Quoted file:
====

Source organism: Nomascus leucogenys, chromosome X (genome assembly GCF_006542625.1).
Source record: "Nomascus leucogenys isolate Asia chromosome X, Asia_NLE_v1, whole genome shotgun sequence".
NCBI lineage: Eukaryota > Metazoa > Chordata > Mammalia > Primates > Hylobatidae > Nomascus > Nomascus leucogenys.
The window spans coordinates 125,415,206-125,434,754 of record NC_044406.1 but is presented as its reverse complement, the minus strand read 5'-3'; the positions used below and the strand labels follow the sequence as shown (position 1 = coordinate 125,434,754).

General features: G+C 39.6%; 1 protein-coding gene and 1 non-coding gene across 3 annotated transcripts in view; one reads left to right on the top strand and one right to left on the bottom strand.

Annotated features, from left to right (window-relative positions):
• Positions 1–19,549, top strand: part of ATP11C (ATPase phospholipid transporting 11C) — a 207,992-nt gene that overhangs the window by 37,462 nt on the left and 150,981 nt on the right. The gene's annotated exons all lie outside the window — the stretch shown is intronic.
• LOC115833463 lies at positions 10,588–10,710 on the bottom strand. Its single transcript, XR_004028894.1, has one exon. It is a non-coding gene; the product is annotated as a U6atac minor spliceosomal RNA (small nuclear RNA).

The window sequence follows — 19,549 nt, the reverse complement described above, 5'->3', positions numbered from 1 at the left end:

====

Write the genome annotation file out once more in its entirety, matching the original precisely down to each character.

Source organism: Nomascus leucogenys, chromosome X (genome assembly GCF_006542625.1).
Source record: "Nomascus leucogenys isolate Asia chromosome X, Asia_NLE_v1, whole genome shotgun sequence".
NCBI lineage: Eukaryota > Metazoa > Chordata > Mammalia > Primates > Hylobatidae > Nomascus > Nomascus leucogenys.
The window spans coordinates 125,415,206-125,434,754 of record NC_044406.1 but is presented as its reverse complement, the minus strand read 5'-3'; the positions used below and the strand labels follow the sequence as shown (position 1 = coordinate 125,434,754).

General features: G+C 39.6%; 1 protein-coding gene and 1 non-coding gene across 3 annotated transcripts in view; one reads left to right on the top strand and one right to left on the bottom strand.

Annotated features, from left to right (window-relative positions):
• Positions 1–19,549, top strand: part of ATP11C (ATPase phospholipid transporting 11C) — a 207,992-nt gene that overhangs the window by 37,462 nt on the left and 150,981 nt on the right. The gene's annotated exons all lie outside the window — the stretch shown is intronic.
• LOC115833463 lies at positions 10,588–10,710 on the bottom strand. Its single transcript, XR_004028894.1, has one exon. It is a non-coding gene; the product is annotated as a U6atac minor spliceosomal RNA (small nuclear RNA).

The window sequence follows — 19,549 nt, the reverse complement described above, 5'->3', positions numbered from 1 at the left end: